8. Make a compost heap. I note Elaine and Laura are happily snipping away left, right and centre, but it takes the practical sister to think about what to do with the trimmings. It’s actually illegal to lob them over the fence across the street (don’t ask me how I know this 🙄). So, if you haven’t already got one, it’s time not only to create a compost heap, but make at least two; to start chopping up tougher stems before adding them to your ‘heap’; turning your heap and generally becoming a complete heap aficionado.You’ll be pleased you did, it’s the right thing to do.

Elaine loves her compost heap and so should we all!

9. Primp your paths. It’s still windy and cold here in the Highlands and although early morning garden inspection circuits have resumed, the paths are soggy and ill-defined. If you can’t afford sandstone paving (I wish) get down to Lidl, remembering a £ for the trolley, and stock up on bark chippings or if you want a proper job, call up Travis Perkins and get some rubble or gravel delivered. Gardens are not just about the plants, but how they are presented and how you experience them. Nothing says ‘this garden is as it should be’ than a well-kept path along which to potter.

Give all your paths a make-over – it’s all about presentation, darling!

10. Plan your veg. Finally, what’s your veg strategy this summer? Going to go all raised beds? Grow peas or lettuces in pots? Tatties in sacks? Will you sow your own seeds or buy plugs? You’ll have to double-down on some of these decisions by Easter because, just as Christmas Day suddenly occurs in mid Autumn, Spring could be past in a minute without a word of warning!

Salad trug
What will your strategy be for your veg growing this year?

Bonus job: Mow the lawn.While you’re having a think about all of this, why not mow the lawn? Just another little task to tackle if you’re bored this week 😃!

These are on our ‘to do’ list, what jobs are on yours? We might need to add them!

N.B. Here is the link to Laura’s video about tidying her spring border.

N.B. Isn’t this little squill a welcome sight! Josiah Wedgwood himself couldn’t emulate such a beautiful hue of blue. It’s Louise’s Great Plant of the Month…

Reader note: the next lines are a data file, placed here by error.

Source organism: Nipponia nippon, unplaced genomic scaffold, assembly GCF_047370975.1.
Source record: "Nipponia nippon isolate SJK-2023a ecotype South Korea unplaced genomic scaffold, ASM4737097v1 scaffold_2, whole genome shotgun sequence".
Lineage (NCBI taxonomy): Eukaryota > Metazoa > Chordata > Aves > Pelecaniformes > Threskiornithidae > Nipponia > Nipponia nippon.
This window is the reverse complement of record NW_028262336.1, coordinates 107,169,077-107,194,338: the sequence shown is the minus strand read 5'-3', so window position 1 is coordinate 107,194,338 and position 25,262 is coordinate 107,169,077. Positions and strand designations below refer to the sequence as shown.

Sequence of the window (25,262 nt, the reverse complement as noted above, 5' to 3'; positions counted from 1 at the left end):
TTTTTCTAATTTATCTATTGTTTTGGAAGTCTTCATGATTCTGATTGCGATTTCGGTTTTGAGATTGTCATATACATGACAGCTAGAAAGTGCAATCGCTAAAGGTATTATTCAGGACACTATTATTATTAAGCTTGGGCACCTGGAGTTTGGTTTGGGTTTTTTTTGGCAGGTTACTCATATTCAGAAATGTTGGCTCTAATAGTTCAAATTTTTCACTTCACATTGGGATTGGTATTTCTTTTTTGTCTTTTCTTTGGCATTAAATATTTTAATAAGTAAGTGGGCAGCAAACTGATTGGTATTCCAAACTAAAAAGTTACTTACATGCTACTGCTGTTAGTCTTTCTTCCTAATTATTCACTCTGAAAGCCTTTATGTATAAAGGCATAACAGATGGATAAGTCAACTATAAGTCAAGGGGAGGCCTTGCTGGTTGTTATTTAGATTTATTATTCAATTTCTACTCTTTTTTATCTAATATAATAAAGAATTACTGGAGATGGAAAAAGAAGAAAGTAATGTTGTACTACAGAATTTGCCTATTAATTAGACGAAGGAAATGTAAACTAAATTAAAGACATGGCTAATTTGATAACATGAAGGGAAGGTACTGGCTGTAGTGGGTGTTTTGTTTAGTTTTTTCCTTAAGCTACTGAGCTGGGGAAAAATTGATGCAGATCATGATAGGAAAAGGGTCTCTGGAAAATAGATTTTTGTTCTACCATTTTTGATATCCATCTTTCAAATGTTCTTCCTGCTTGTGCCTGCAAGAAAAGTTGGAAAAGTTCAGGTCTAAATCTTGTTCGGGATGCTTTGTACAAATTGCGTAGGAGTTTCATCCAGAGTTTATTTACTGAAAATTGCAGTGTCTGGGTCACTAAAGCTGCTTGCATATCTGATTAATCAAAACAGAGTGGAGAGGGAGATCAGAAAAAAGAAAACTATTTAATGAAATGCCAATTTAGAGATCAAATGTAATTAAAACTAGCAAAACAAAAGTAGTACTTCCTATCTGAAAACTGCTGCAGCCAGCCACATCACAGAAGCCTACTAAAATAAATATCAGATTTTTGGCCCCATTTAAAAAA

Are you fully equipped for the gardening months ahead? Best take a quick peek at our shop…

By the3growbags

We're three sisters who love gardening, plants and even the science of horticulture but we're not all experts. We'd love everyone even remotely interested in their gardens to be part of our blogsite.

4 replies on “10 ways to sort out your spring garden”

How to tell when an evergreen plant is not well. Hold leaves in your bare hand and if it feels cold, it is transpiring, that is, moisture is being passed out through the stomata. If they feel warm, even on a cold day, they are expiring, with little hope of resurrection.

I trimmed my patches of grass for the first time here in Edinburgh the day before your article. Then in the morning, a badger had visited gouging out chunks of turf. You should see the mess in the botanic garden!

Very interesting Bill – did not know that about evergreen plants. Im not sure of the point at which warm might feel cold and viceversa though. I suspect you need some seasoned horticultural experience such as yours for that!
Interesting about the badger damage. They seem much more prevalent these days. Up here in the Highlands it the night-time activities of wild boar that’s concentrating minds but they haven’t yet made it into gardens yet! Very best wishes to you as always. Caroline

Good day ladies, all helpful info thanks, but I’ve read no mention of ….COUCH GRASS as long as I’ve been reading your blogs: bind weed pales into insignificance, and that’s saying something. Open ground, easy-peasy but when those roots find themselves snuggling amongst other of your ‘darlings’, then heeeeelp! I acknowledge there are many youtube advice-givers, but I return to base shaking with frustration (that doesn’t help the calming effect that gardening is supposed to offer!!!). Oh, and enjoy your birthday pressy Laura. I LOVE my Felco secateurs, which I’ve treasured for maybe 40+ years! Yes Laura, I’m somewhat envious of your youth(fulness), and may you continue to enjoy (couch excepted!) this wonderful pastime for many decades to come, and the same applies to your lovely sisters. Thank you all.

Scott you raise a very good point. We could probably share more about ‘weed pain’ given its persistence in our lives. And yes you’re right it’s when the blooming things get inextricably mixed up with one’s precious plants that the problems really start.
Time to give yourself an Easter present of a razor hoe I think! One thing’s for sure, we’re all locked in the same battle so don’t give up! Very best wishes to you Scott for Easter and the summer beyond, Caroline (and the other two)